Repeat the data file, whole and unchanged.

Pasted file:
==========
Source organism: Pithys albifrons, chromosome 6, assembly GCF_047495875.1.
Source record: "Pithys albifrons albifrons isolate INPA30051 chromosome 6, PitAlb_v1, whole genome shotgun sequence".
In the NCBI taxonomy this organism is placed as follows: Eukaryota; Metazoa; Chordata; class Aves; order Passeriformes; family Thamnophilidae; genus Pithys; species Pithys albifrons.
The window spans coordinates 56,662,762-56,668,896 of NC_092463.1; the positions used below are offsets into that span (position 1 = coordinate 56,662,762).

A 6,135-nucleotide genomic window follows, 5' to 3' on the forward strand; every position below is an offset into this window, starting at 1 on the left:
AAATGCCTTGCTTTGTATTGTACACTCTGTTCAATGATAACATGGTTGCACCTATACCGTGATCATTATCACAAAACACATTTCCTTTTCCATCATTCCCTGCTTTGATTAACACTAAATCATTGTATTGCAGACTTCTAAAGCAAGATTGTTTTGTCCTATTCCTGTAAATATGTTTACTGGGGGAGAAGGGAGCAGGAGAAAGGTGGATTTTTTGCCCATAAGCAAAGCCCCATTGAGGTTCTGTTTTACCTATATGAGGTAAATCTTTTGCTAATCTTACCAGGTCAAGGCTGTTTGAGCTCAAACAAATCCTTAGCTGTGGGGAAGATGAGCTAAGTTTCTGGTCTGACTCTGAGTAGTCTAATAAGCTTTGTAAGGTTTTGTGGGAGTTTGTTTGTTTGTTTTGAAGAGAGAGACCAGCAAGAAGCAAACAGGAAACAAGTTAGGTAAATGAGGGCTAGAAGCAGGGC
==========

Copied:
Source organism: Pithys albifrons, chromosome 6, assembly GCF_047495875.1.
Source record: "Pithys albifrons albifrons isolate INPA30051 chromosome 6, PitAlb_v1, whole genome shotgun sequence".
In the NCBI taxonomy this organism is placed as follows: Eukaryota; Metazoa; Chordata; class Aves; order Passeriformes; family Thamnophilidae; genus Pithys; species Pithys albifrons.
The window spans coordinates 56,662,762-56,668,896 of NC_092463.1; the positions used below are offsets into that span (position 1 = coordinate 56,662,762).

A 6,135-nucleotide genomic window follows, 5' to 3' on the forward strand; every position below is an offset into this window, starting at 1 on the left:
AAATGCCTTGCTTTGTATTGTACACTCTGTTCAATGATAACATGGTTGCACCTATACCGTGATCATTATCACAAAACACATTTCCTTTTCCATCATTCCCTGCTTTGATTAACACTAAATCATTGTATTGCAGACTTCTAAAGCAAGATTGTTTTGTCCTATTCCTGTAAATATGTTTACTGGGGGAGAAGGGAGCAGGAGAAAGGTGGATTTTTTGCCCATAAGCAAAGCCCCATTGAGGTTCTGTTTTACCTATATGAGGTAAATCTTTTGCTAATCTTACCAGGTCAAGGCTGTTTGAGCTCAAACAAATCCTTAGCTGTGGGGAAGATGAGCTAAGTTTCTGGTCTGACTCTGAGTAGTCTAATAAGCTTTGTAAGGTTTTGTGGGAGTTTGTTTGTTTGTTTTGAAGAGAGAGACCAGCAAGAAGCAAACAGGAAACAAGTTAGGTAAATGAGGGCTAGAAGCAGGGC